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From a Side Project to the Nobel

Massachusetts General Hospital's Jack Szostak tells The New York Times that his work on telomeres, which led him to win the 2009 Nobel Prize, started out as a "side project." Szostak was interested in recombination, and he became interested in telomeres because they do not recombine. And he then worked with Elizabeth Blackburn, who shared the Nobel with him. "We figured out that there was an enzyme, telomerase, that adds DNA to the ends of chromosomes to balance out the DNA that is naturally lost as cells grow," he says. "Afterward, as people in the field began to see how important it was, telomere research just took off." Now, Szostak's lab has a different research focus: he and his colleagues are trying to determine how life came about on Earth.

The Scan

Genome Sequences Reveal Range Mutations in Induced Pluripotent Stem Cells

Researchers in Nature Genetics detect somatic mutation variation across iPSCs generated from blood or skin fibroblast cell sources, along with selection for BCOR gene mutations.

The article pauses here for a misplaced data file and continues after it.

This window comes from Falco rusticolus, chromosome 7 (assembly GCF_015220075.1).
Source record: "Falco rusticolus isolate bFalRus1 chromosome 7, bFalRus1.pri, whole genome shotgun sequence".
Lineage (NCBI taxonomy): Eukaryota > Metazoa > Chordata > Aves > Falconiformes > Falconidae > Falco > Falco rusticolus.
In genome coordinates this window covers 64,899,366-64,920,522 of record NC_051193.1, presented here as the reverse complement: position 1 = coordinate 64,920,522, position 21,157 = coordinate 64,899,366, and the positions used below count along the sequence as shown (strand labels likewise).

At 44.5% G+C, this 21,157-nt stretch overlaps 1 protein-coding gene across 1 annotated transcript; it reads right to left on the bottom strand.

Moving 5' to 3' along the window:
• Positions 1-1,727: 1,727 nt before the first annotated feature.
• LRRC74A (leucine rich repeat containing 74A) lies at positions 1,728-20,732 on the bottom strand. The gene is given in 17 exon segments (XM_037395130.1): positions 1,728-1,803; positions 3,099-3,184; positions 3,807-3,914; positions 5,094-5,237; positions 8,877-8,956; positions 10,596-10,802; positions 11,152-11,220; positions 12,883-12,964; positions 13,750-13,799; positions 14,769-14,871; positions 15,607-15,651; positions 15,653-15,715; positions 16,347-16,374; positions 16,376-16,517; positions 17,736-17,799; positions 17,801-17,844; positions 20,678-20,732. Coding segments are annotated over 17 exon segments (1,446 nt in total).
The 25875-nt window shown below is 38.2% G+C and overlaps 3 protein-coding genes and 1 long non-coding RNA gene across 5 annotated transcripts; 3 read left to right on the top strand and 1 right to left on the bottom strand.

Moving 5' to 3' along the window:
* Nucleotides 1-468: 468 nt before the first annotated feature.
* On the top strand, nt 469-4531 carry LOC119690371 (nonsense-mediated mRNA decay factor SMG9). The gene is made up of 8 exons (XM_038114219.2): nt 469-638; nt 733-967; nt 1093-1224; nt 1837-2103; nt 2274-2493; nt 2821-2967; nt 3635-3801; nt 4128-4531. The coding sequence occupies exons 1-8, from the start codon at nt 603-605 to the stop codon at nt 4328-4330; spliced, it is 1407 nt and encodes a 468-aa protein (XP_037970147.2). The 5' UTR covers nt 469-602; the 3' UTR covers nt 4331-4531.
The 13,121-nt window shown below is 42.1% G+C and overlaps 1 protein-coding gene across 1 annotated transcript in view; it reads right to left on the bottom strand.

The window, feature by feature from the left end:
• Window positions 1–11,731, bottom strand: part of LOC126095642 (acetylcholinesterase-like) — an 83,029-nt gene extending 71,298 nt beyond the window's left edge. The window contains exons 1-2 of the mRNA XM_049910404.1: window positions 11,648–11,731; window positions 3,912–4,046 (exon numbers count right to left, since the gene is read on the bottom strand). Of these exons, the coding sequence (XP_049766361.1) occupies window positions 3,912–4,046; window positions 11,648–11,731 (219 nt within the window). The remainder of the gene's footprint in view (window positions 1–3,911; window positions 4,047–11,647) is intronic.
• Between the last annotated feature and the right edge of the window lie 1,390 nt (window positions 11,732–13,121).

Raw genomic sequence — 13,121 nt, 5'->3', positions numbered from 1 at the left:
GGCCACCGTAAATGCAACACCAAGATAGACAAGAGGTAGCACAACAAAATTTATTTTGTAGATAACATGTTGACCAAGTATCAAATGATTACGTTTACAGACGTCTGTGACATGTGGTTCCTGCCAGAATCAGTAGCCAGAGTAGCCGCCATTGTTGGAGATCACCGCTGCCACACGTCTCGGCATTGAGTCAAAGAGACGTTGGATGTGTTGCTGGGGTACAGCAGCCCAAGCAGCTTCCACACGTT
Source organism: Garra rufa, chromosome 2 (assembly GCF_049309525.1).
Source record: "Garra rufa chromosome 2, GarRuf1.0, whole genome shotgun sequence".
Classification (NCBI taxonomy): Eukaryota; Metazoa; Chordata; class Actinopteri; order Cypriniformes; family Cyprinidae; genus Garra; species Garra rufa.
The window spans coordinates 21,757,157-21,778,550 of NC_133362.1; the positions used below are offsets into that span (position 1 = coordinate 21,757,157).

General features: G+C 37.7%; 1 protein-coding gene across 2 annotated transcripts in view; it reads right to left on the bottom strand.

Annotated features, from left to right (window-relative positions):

Researchers Reprogram Plant Roots With Synthetic Genetic Circuit Strategy

Root gene expression was altered with the help of genetic circuits built around a series of synthetic transcriptional regulators in the Nicotiana benthamiana plant in a Science paper.

Infectious Disease Tracking Study Compares Genome Sequencing Approaches

Researchers in BMC Genomics see advantages for capture-based Illumina sequencing and amplicon-based sequencing on the Nanopore instrument, depending on the situation or samples available.

LINE-1 Linked to Premature Aging Conditions

Researchers report in Science Translational Medicine that the accumulation of LINE-1 RNA contributes to premature aging conditions and that symptoms can be improved by targeting them.